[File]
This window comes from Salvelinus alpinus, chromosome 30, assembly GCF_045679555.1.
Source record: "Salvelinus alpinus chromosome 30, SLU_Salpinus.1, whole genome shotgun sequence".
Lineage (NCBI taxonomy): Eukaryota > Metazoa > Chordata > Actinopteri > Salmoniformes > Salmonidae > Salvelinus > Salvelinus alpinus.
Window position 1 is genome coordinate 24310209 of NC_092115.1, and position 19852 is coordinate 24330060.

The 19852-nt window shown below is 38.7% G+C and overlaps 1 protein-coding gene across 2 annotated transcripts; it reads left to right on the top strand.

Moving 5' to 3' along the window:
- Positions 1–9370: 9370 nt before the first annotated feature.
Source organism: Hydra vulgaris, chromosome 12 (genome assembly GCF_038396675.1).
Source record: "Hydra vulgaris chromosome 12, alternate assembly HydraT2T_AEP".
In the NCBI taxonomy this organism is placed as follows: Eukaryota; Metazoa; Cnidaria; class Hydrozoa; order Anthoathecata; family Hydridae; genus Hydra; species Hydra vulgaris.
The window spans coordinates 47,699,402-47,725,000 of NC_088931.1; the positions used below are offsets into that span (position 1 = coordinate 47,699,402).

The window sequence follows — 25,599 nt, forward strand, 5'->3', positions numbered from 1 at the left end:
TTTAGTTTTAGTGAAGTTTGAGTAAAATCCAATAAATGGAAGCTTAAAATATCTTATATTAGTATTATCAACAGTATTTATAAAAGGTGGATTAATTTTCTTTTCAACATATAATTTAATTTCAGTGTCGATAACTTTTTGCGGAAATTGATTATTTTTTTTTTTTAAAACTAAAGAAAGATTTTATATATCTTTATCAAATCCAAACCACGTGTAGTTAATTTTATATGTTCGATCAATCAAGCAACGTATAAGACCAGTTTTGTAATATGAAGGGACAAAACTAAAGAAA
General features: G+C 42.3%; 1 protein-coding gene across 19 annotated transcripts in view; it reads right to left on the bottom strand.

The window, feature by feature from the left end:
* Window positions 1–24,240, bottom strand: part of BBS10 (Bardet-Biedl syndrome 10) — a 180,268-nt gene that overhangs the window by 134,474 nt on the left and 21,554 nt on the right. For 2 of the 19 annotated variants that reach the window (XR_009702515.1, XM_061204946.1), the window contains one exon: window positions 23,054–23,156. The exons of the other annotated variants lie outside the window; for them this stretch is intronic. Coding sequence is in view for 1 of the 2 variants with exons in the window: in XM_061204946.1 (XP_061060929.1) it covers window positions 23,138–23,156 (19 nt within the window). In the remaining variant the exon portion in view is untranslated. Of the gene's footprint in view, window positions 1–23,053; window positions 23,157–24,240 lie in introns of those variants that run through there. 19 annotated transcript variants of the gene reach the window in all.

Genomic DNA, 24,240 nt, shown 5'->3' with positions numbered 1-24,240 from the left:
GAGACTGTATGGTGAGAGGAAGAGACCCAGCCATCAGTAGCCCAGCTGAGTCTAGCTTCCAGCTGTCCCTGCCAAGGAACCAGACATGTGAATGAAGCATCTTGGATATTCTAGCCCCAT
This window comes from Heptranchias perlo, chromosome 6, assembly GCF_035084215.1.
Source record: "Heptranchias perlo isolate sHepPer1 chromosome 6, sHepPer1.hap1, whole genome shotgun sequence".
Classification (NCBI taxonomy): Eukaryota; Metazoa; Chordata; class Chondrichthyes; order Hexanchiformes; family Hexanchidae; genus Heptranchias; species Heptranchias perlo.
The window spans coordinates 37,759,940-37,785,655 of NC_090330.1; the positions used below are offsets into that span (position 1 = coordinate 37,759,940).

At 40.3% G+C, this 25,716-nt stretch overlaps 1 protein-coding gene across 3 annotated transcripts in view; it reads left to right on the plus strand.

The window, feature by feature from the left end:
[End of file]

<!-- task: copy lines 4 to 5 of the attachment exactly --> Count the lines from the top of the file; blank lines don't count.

Window position 1 is genome coordinate 24310209 of NC_092115.1, and position 19852 is coordinate 24330060.

The 19852-nt window shown below is 38.7% G+C and overlaps 1 protein-coding gene across 2 annotated transcripts; it reads left to right on the top strand.